“I was disgusted that a council member would write those things to other council members and exercise such bad judgment,” said Claudia Reis, an activist in the recall movement. Reis is not Jewish. “It showed there was a cultural tolerance of bigotry and as long as there is that cultural tolerance, this type of behavior is allowed to go on.”

But Tsilionis insisted his comments were an isolated instance of bad judgment that does not reflect his real views. “These comments were serious. They were stupid. But the meaning behind them is not anything I believe in,” he said.

“I’ve done a lot of things for the Jewish community,” he told NJJN. “I am not anti-Semitic. It was a joke in bad taste that I heard and I am terribly sorry — not that I got caught, but that anybody had seen or heard something like that. The person I said it to is Jewish and he knows I don’t share those sentiments.”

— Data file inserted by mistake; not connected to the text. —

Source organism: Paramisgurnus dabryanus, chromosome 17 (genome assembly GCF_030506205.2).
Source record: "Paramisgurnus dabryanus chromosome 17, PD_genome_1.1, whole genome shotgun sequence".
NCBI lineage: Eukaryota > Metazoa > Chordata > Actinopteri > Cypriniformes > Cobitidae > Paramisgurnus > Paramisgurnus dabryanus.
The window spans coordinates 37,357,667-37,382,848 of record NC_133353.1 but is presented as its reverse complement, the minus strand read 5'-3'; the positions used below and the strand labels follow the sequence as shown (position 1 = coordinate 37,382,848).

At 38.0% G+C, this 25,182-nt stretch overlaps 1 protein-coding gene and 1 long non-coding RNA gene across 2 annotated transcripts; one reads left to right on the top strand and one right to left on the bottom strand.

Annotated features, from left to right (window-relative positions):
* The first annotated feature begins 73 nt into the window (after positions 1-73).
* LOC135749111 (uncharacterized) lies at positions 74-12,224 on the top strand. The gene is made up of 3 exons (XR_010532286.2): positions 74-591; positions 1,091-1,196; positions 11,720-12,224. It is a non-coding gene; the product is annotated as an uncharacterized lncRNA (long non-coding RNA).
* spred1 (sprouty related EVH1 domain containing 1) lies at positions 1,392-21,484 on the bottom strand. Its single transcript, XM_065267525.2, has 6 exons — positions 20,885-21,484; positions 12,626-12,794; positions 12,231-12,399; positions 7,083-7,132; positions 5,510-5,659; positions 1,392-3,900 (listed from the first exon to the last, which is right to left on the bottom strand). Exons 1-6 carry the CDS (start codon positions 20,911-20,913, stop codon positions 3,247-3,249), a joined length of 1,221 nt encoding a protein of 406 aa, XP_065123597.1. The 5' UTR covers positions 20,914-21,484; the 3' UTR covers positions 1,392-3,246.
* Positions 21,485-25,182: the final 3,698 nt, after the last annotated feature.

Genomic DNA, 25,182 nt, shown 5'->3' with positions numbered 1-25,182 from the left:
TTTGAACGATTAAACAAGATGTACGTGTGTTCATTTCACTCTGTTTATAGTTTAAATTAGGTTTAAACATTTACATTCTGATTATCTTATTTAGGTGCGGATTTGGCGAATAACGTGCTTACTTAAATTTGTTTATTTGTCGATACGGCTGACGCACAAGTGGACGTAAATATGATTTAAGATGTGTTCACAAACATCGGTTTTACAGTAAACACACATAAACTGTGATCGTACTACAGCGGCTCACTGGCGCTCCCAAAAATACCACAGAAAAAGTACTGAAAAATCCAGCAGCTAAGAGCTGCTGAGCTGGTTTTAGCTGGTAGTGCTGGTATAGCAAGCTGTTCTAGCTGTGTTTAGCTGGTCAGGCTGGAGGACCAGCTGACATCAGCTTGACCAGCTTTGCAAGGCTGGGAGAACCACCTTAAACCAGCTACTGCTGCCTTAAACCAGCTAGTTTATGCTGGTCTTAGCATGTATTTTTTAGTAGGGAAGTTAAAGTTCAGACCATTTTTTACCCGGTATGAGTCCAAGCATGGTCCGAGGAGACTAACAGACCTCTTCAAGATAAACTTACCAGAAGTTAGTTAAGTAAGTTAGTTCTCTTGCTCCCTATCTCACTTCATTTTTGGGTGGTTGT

“I am not racist,” he added. “I devote six hours on Christmas to feed the homeless in Newark.” 

Jacobs declined to comment to NJJN about his role in the exchange of the texts. “It is time for Roseland to move on, and at this point in time it is old news already. Roseland has to get on and be healing,” he said.

Leonard admitted being one of several people who shared the texts with The Progress, but he denied any wrongdoing with regard to a conflict of interest. “I don’t think the charges are criminal,” he told NJJN. “It is just a question of what Councilman Tsilionis has raised. I am not under any criminal charges that I am aware of.”

Still, angry charges and countercharges continue to fly on Facebook and at council meetings.

Tempers flared at a May 2 meeting of the Roseland Borough Council, when Reis told Tsilionis, “We deserve leaders who don’t use the most racially-charged word in the English language and refer to people in a religious minority in egregiously outrageous terms when communicating with every single other elected leader of our community. That wasn’t a private text,” she said, to which Tsilionis responded, “Mrs. Reis, everything, about you is a sham.”

“Everything about me is a sham?” she snapped back. “I don’t go around calling people, ‘ShwartzNigga’ and saying you want to be ‘half Jewish (cheap),’ and then say you’re not anti-Semitic. You’re a sham.”